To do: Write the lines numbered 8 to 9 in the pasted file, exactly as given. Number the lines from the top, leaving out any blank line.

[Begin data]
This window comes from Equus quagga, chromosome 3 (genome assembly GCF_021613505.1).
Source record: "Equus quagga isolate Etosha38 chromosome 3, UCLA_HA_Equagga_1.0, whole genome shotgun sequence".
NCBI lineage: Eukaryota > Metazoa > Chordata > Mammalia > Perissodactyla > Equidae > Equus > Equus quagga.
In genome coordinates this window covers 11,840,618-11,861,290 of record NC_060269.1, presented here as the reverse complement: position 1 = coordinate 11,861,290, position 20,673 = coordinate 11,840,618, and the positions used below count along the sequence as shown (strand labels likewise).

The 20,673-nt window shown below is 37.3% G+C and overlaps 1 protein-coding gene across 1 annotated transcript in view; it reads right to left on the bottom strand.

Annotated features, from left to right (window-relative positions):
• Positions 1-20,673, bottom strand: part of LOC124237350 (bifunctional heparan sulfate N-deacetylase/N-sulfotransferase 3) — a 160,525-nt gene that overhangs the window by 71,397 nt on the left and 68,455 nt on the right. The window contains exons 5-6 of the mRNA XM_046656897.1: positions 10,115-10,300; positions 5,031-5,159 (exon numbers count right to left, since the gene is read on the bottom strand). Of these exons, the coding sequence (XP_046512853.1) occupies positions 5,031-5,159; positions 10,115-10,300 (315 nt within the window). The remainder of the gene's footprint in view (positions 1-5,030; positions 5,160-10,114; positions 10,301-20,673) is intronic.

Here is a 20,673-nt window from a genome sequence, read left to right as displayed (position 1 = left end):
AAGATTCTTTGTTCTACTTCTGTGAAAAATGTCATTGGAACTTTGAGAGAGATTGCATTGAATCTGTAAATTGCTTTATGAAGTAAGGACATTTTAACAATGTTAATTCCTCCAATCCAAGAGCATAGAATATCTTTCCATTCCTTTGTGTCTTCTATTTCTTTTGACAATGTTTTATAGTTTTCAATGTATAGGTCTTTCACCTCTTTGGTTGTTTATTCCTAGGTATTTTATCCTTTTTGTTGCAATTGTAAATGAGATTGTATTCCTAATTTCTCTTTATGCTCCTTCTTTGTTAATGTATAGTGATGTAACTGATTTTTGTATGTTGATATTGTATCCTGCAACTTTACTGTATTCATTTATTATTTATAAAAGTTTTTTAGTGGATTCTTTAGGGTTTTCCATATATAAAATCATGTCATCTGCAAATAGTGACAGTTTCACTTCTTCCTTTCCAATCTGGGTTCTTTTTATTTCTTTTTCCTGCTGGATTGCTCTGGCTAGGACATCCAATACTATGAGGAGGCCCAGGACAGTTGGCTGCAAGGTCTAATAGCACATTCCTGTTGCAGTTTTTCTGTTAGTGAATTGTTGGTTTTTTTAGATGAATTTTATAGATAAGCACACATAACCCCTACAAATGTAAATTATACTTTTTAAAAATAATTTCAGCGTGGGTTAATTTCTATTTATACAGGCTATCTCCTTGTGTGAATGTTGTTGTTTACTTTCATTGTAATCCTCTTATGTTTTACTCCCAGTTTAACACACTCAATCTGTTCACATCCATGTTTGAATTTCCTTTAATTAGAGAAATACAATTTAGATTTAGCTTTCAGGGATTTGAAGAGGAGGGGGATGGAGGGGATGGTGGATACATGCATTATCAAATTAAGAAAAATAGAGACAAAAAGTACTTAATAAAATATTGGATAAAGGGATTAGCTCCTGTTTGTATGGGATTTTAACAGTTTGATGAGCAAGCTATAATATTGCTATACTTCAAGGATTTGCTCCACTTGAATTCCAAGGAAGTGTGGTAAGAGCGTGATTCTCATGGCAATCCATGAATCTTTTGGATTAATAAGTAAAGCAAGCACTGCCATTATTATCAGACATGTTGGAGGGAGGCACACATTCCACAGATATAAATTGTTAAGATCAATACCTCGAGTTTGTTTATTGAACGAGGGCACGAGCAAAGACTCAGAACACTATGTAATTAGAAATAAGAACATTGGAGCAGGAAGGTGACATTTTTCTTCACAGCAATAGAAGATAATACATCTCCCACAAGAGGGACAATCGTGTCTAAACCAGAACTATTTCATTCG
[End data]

Here is a 20,673-nt window from a genome sequence, read left to right as displayed (position 1 = left end):
AAGATTCTTTGTTCTACTTCTGTGAAAAATGTCATTGGAACTTTGAGAGAGATTGCATTGAATCTGTAAATTGCTTTATGAAGTAAGGACATTTTAACAATGTTAATTCCTCCAATCCAAGAGCATAGAATATCTTTCCATTCCTTTGTGTCTTCTATTTCTTTTGACAATGTTTTATAGTTTTCAATGTATAGGTCTTTCACCTCTTTGGTTGTTTATTCCTAGGTATTTTATCCTTTTTGTTGCAATTGTAAATGAGATTGTATTCCTAATTTCTCTTTATGCTCCTTCTTTGTTAATGTATAGTGATGTAACTGATTTTTGTATGTTGATATTGTATCCTGCAACTTTACTGTATTCATTTATTATTTATAAAAGTTTTTTAGTGGATTCTTTAGGGTTTTCCATATATAAAATCATGTCATCTGCAAATAGTGACAGTTTCACTTCTTCCTTTCCAATCTGGGTTCTTTTTATTTCTTTTTCCTGCTGGATTGCTCTGGCTAGGACATCCAATACTATGAGGAGGCCCAGGACAGTTGGCTGCAAGGTCTAATAGCACATTCCTGTTGCAGTTTTTCTGTTAGTGAATTGTTGGTTTTTTTAGATGAATTTTATAGATAAGCACACATAACCCCTACAAATGTAAATTATACTTTTTAAAAATAATTTCAGCGTGGGTTAATTTCTATTTATACAGGCTATCTCCTTGTGTGAATGTTGTTGTTTACTTTCATTGTAATCCTCTTATGTTTTACTCCCAGTTTAACACACTCAATCTGTTCACATCCATGTTTGAATTTCCTTTAATTAGAGAAATACAATTTAGATTTAGCTTTCAGGGATTTGAAGAGGAGGGGGATGGAGGGGATGGTGGATACATGCATTATCAAATTAAGAAAAATAGAGACAAAAAGTACTTAATAAAATATTGGATAAAGGGATTAGCTCCTGTTTGTATGGGATTTTAACAGTTTGATGAGCAAGCTATAATATTGCTATACTTCAAGGATTTGCTCCACTTGAATTCCAAGGAAGTGTGGTAAGAGCGTGATTCTCATGGCAATCCATGAATCTTTTGGATTAATAAGTAAAGCAAGCACTGCCATTATTATCAGACATGTTGGAGGGAGGCACACATTCCACAGATATAAATTGTTAAGATCAATACCTCGAGTTTGTTTATTGAACGAGGGCACGAGCAAAGACTCAGAACACTATGTAATTAGAAATAAGAACATTGGAGCAGGAAGGTGACATTTTTCTTCACAGCAATAGAAGATAATACATCTCCCACAAGAGGGACAATCGTGTCTAAACCAGAACTATTTCATTCG